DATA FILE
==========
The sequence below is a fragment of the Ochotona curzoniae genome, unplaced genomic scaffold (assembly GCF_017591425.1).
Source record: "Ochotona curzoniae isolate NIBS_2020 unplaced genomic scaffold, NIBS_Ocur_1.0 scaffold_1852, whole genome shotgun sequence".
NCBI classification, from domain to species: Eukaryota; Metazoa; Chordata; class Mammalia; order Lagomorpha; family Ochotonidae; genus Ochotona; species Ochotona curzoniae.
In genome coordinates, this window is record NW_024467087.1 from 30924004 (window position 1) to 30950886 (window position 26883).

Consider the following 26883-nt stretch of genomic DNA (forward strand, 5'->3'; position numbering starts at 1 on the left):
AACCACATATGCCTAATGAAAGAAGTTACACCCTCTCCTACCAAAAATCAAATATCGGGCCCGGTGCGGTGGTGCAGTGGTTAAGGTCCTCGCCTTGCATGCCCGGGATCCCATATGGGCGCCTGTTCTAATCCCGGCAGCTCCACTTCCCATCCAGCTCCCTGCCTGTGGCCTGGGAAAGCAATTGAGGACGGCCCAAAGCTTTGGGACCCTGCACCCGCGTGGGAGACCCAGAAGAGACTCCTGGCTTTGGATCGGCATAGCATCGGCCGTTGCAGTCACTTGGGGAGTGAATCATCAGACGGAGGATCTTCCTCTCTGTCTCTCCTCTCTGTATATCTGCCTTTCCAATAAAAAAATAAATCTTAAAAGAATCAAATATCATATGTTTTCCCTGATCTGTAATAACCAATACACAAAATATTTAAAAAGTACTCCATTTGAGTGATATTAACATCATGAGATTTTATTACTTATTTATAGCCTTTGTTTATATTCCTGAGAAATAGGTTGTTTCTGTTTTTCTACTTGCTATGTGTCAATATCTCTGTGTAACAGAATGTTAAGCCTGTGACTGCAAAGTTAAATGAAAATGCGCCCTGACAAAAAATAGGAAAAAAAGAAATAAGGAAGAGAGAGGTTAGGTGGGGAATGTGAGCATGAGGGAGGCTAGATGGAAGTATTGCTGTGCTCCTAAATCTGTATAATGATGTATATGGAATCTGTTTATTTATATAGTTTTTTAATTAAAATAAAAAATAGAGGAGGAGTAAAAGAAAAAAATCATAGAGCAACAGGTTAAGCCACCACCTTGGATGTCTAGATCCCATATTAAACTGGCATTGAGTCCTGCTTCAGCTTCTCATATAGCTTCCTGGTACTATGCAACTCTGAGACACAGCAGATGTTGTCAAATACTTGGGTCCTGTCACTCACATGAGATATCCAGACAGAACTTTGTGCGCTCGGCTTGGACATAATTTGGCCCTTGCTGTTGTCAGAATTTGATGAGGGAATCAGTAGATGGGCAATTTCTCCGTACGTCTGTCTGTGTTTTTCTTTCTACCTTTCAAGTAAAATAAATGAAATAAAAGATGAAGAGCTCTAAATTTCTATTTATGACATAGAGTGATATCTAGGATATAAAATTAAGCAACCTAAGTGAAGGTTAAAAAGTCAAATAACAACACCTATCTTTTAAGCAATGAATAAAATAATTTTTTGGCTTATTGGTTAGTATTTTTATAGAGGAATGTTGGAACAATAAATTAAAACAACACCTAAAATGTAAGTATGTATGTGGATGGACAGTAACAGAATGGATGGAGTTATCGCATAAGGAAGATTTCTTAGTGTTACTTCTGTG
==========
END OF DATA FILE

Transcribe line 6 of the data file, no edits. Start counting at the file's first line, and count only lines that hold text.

AACCACATATGCCTAATGAAAGAAGTTACACCCTCTCCTACCAAAAATCAAATATCGGGCCCGGTGCGGTGGTGCAGTGGTTAAGGTCCTCGCCTTGCATGCCCGGGATCCCATATGGGCGCCTGTTCTAATCCCGGCAGCTCCACTTCCCATCCAGCTCCCTGCCTGTGGCCTGGGAAAGCAATTGAGGACGGCCCAAAGCTTTGGGACCCTGCACCCGCGTGGGAGACCCAGAAGAGACTCCTGGCTTTGGATCGGCATAGCATCGGCCGTTGCAGTCACTTGGGGAGTGAATCATCAGACGGAGGATCTTCCTCTCTGTCTCTCCTCTCTGTATATCTGCCTTTCCAATAAAAAAATAAATCTTAAAAGAATCAAATATCATATGTTTTCCCTGATCTGTAATAACCAATACACAAAATATTTAAAAAGTACTCCATTTGAGTGATATTAACATCATGAGATTTTATTACTTATTTATAGCCTTTGTTTATATTCCTGAGAAATAGGTTGTTTCTGTTTTTCTACTTGCTATGTGTCAATATCTCTGTGTAACAGAATGTTAAGCCTGTGACTGCAAAGTTAAATGAAAATGCGCCCTGACAAAAAATAGGAAAAAAAGAAATAAGGAAGAGAGAGGTTAGGTGGGGAATGTGAGCATGAGGGAGGCTAGATGGAAGTATTGCTGTGCTCCTAAATCTGTATAATGATGTATATGGAATCTGTTTATTTATATAGTTTTTTAATTAAAATAAAAAATAGAGGAGGAGTAAAAGAAAAAAATCATAGAGCAACAGGTTAAGCCACCACCTTGGATGTCTAGATCCCATATTAAACTGGCATTGAGTCCTGCTTCAGCTTCTCATATAGCTTCCTGGTACTATGCAACTCTGAGACACAGCAGATGTTGTCAAATACTTGGGTCCTGTCACTCACATGAGATATCCAGACAGAACTTTGTGCGCTCGGCTTGGACATAATTTGGCCCTTGCTGTTGTCAGAATTTGATGAGGGAATCAGTAGATGGGCAATTTCTCCGTACGTCTGTCTGTGTTTTTCTTTCTACCTTTCAAGTAAAATAAATGAAATAAAAGATGAAGAGCTCTAAATTTCTATTTATGACATAGAGTGATATCTAGGATATAAAATTAAGCAACCTAAGTGAAGGTTAAAAAGTCAAATAACAACACCTATCTTTTAAGCAATGAATAAAATAATTTTTTGGCTTATTGGTTAGTATTTTTATAGAGGAATGTTGGAACAATAAATTAAAACAACACCTAAAATGTAAGTATGTATGTGGATGGACAGTAACAGAATGGATGGAGTTATCGCATAAGGAAGATTTCTTAGTGTTACTTCTGTG